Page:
Clearly without these vital services for 24 hours the country may grind to a halt. The real risk with going on strike is that the rest of us work out you aren’t doing something very useful in the first place. If you aren’t driving my train or nursing my egotism you are definitely off the map for those who I will be speaking of.

In fact developments are coming thick and fast so there is also a live forum to bitch about your pay cuts (public or private) and lambast the Bankers / Tories / Labour in the eternal game of British life which revolves around blaming other people for our problems usually using a clever catchphrase or grossly oversimplified argument.

Never one to bemoan my own situation in the private sector I won’t be harping on about my contracting real terms income (because it hasn’t been) nor my shrinking pension pot (it’s been growing). No I think I should go on strike for 362 days of the year. I should just come to the office on the other 3 days to rummage through the wardrobe of asset allocation and tweak a few trades. Attending work everyday in the land of investing is a seriously dangerous proposal which could lead to all kinds of short-term trading folly driven by an addiction to hysterical Bloomberg newsflow.

Less is definitely more.

Tuesday, 8 May 2012

In the short run...

NPR has a pretty straightforward summary of the problems facing Greece namely that when they finally vote for the umteenth time for a sufficiently radical government which rejects the obvious problem – the Euro – they will face an economic cataclysm.

Certainly the short run pain will be even greater than todays glacial austerity torture. However much like Argentina in 2001 once you drop the peg and drop off a cliff you can start the process of things getting better again, in the long run. NPR makes a good summary here that perhaps it summarizes the obvious;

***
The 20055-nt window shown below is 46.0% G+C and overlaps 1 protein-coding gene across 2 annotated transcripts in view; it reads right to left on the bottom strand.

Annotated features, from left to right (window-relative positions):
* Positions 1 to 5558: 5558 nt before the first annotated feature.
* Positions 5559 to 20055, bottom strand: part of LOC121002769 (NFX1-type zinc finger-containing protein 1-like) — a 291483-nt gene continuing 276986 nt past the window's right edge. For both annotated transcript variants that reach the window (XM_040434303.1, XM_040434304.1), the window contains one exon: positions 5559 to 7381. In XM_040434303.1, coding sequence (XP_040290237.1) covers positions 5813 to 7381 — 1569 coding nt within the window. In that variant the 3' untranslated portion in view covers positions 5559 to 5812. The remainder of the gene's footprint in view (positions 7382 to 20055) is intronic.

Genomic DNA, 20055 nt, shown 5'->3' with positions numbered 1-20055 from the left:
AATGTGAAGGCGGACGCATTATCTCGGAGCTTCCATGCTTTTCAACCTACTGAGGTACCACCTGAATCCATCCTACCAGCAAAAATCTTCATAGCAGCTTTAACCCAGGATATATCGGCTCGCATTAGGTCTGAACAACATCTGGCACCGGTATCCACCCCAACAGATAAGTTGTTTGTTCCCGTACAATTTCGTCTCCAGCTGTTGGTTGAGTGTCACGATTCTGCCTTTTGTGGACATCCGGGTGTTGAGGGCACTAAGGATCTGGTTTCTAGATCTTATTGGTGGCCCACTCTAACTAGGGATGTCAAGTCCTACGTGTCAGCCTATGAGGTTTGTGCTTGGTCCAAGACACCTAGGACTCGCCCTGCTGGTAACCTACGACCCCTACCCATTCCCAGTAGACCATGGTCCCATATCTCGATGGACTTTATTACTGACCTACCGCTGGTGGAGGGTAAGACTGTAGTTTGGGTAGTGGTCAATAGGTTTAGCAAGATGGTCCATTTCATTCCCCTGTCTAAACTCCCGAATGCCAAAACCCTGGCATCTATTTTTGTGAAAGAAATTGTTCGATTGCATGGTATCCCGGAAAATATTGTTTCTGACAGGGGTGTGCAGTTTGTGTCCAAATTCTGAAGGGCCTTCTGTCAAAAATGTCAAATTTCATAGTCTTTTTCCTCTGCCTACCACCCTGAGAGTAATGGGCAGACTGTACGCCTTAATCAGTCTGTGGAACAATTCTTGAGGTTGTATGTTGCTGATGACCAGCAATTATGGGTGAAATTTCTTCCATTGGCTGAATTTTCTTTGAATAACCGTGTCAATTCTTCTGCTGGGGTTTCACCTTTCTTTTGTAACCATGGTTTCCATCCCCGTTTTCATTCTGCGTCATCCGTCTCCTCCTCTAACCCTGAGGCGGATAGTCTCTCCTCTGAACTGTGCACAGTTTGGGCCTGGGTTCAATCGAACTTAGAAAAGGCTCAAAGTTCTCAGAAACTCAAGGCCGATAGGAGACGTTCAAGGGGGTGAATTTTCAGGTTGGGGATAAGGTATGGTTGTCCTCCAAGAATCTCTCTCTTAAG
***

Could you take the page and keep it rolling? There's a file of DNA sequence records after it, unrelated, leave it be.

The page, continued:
“Some people think this is actually Greece's least-bad option in the long run. Leaving the euro would allow Greece to devalue its currency, making its exports more competitive. Defaulting on all its debt would allow the government to stop spending so much on interest payments.
Maybe. But in the short run, it would be an economic disaster for Greece. And it would require the government to cut spending even more, as the Greek economy continued to collapse, and foreign lenders abandoned the country.”
So to avoid short run pain the Greek government (whatever that is now) continue not to take the medicine even though the people are voting for it? However since Greeks plan to live in Greece in perpetuity at some point the long run is going to overtake the short.

Friday, 4 May 2012

Deliver us

“All of the great leaders have had one characteristic in common: it was the willingness to confront unequivocally the major anxiety of their people in their time. This, and not much else, is the essence of leadership.”

-         J.K.  Galbraith